For those Mozilla users who do most of their online reading mid-commute, the company has some exciting features lined up its sleeves for you. Marking a milestone moment, it has made its first acquisition with Pocket, a read-it-later service, for an undisclosed amount.
The company, which is in its ninth year of operations, makes tools for saving articles and videos to be viewed at a later time. Incidentally, the company first started out as an extension of Firefox and has been its default read-it-later service since 2015. After informally working together for a year, both Mozilla and Pocket have decided that an official collaboration of resources and ideas is a necessity to improve user experience.
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Both companies seem to be weighing their options on the benefits they will receive from this acquisition. For Mozilla, which though popular in its own right, has not had much success through its mobile-based services. Acquiring Pocket will bring with it the latter’s 10 million monthly active user-base and more than three billion pieces of content saved to date. Along with this, Pocket also offers a recommendation-based feature, featuring content shared by friends and other people you follow. It identifies high-quality articles based on how often they are viewed, saved, read, and shared.
To Denelle Dixon, Mozilla’s chief business and legal officer, the aim isn’t limited to the amount of revenue they can glean from their product. “We love the way that they have the user-first mentality, very similar to the way we drive our products,” she said.
As for Pocket, a ten million strong user-base though admirable as a stand-off measure, is not as considered as commendable when compared to other players in the market. Its rival competitor, Instapaper, showed greater numbers in terms of both users and content pieces after being acquired by Pinterest last year.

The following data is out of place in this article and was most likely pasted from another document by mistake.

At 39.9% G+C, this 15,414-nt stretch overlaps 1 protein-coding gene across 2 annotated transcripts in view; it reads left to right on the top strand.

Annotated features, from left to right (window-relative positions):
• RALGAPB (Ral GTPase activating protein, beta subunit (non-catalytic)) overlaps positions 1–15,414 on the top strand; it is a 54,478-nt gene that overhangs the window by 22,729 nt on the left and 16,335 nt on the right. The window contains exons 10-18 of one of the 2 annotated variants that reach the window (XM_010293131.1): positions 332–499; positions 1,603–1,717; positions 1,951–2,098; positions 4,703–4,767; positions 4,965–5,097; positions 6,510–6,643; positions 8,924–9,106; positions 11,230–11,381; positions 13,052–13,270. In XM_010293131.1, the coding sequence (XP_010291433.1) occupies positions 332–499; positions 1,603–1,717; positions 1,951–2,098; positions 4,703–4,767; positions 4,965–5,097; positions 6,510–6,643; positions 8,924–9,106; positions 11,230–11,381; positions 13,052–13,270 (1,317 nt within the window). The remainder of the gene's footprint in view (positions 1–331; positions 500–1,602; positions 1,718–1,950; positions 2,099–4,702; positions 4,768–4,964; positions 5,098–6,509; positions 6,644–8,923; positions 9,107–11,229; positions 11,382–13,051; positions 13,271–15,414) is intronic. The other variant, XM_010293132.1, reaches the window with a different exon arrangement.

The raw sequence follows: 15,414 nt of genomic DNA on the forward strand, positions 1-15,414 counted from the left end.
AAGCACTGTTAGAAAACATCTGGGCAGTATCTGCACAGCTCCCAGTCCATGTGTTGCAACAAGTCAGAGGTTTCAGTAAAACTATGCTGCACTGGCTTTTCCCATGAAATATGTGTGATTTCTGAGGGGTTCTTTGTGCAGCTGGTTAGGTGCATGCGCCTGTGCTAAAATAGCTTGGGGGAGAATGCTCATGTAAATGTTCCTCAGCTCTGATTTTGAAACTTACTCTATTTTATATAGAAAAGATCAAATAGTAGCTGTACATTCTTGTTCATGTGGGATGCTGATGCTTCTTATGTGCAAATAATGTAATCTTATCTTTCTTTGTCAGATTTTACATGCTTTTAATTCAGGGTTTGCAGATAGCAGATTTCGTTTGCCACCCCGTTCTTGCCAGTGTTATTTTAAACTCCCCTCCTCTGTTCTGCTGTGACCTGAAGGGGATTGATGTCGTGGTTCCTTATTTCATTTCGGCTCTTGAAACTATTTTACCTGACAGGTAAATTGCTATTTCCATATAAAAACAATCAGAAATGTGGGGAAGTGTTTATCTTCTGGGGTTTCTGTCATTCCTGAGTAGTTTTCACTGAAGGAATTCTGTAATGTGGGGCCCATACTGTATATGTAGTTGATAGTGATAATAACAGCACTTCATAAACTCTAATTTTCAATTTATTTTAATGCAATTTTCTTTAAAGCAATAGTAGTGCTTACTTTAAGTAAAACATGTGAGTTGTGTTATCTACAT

Pocket was approached by cross-platform company Evernote for collaboration six years ago. Although this would have possibly been a smart acquisition in terms of financial records, Pocket chose to opt out of this deal considering that they would be integrated as another feature inside Evernote’s app, instead of being given a stand-alone status. However, with Mozilla, Pocket is reportedly being granted the independent access it desires while benefitting from the global reach that the former enjoys today.
“We’ve always had this same litmus test we used against Evernote. Will this allow us to accomplish our mission bigger, better, and faster? Nobody’s ever checked that box before. But with Mozilla, it became very clear from the extraordinary resources they have, the scale they have globally, the mission we share together, it was a fit,” said Nate Weiner, CEO of Pocket, as reported by The Verge.
This is also due to the fact that despite the formal ties of an acquisition, Mozilla will allow Pocket to have its own name on the door and maintain its team of 25 to operate from its San-Francisco-based headquarters.
Pocket had managed to raise $14.5 million from a series of funding, including a $7 million round in 2015 from investors such as New Enterprise Associates, Ashton Kutcher’s fund, and Axel Springer. As a result of now working under the Mozilla banner, the company will become a wholly-owned subsidiary of Mozilla Corporation and will also become an important part of the Mozilla open-source project.